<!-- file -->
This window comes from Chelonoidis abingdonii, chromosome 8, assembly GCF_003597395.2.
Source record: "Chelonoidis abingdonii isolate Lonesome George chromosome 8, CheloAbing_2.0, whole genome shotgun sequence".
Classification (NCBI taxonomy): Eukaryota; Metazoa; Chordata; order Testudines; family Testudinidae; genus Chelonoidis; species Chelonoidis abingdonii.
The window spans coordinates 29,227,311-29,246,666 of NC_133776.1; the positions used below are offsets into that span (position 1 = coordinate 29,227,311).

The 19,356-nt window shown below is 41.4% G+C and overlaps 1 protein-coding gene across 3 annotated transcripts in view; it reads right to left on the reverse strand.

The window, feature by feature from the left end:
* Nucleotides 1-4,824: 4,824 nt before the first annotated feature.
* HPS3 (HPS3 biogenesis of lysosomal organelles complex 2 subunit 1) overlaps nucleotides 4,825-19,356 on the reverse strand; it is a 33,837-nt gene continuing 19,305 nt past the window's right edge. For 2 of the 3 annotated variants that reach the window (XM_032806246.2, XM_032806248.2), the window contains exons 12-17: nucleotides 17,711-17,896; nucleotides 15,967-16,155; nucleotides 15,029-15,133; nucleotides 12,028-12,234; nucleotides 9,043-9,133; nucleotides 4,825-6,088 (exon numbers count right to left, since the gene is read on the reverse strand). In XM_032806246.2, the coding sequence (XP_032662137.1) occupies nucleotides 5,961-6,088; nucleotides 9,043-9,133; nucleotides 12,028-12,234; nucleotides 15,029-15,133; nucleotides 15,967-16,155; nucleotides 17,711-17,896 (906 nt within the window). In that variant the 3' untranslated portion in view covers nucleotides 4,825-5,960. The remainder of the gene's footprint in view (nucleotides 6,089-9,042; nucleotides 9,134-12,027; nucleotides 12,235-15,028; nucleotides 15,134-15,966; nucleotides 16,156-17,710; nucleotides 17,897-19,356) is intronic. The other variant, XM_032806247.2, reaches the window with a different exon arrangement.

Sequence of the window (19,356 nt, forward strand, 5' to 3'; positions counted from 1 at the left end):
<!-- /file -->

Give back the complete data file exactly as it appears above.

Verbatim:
This window comes from Chelonoidis abingdonii, chromosome 8, assembly GCF_003597395.2.
Source record: "Chelonoidis abingdonii isolate Lonesome George chromosome 8, CheloAbing_2.0, whole genome shotgun sequence".
Classification (NCBI taxonomy): Eukaryota; Metazoa; Chordata; order Testudines; family Testudinidae; genus Chelonoidis; species Chelonoidis abingdonii.
The window spans coordinates 29,227,311-29,246,666 of NC_133776.1; the positions used below are offsets into that span (position 1 = coordinate 29,227,311).

The 19,356-nt window shown below is 41.4% G+C and overlaps 1 protein-coding gene across 3 annotated transcripts in view; it reads right to left on the reverse strand.

The window, feature by feature from the left end:
* Nucleotides 1-4,824: 4,824 nt before the first annotated feature.
* HPS3 (HPS3 biogenesis of lysosomal organelles complex 2 subunit 1) overlaps nucleotides 4,825-19,356 on the reverse strand; it is a 33,837-nt gene continuing 19,305 nt past the window's right edge. For 2 of the 3 annotated variants that reach the window (XM_032806246.2, XM_032806248.2), the window contains exons 12-17: nucleotides 17,711-17,896; nucleotides 15,967-16,155; nucleotides 15,029-15,133; nucleotides 12,028-12,234; nucleotides 9,043-9,133; nucleotides 4,825-6,088 (exon numbers count right to left, since the gene is read on the reverse strand). In XM_032806246.2, the coding sequence (XP_032662137.1) occupies nucleotides 5,961-6,088; nucleotides 9,043-9,133; nucleotides 12,028-12,234; nucleotides 15,029-15,133; nucleotides 15,967-16,155; nucleotides 17,711-17,896 (906 nt within the window). In that variant the 3' untranslated portion in view covers nucleotides 4,825-5,960. The remainder of the gene's footprint in view (nucleotides 6,089-9,042; nucleotides 9,134-12,027; nucleotides 12,235-15,028; nucleotides 15,134-15,966; nucleotides 16,156-17,710; nucleotides 17,897-19,356) is intronic. The other variant, XM_032806247.2, reaches the window with a different exon arrangement.

Sequence of the window (19,356 nt, forward strand, 5' to 3'; positions counted from 1 at the left end):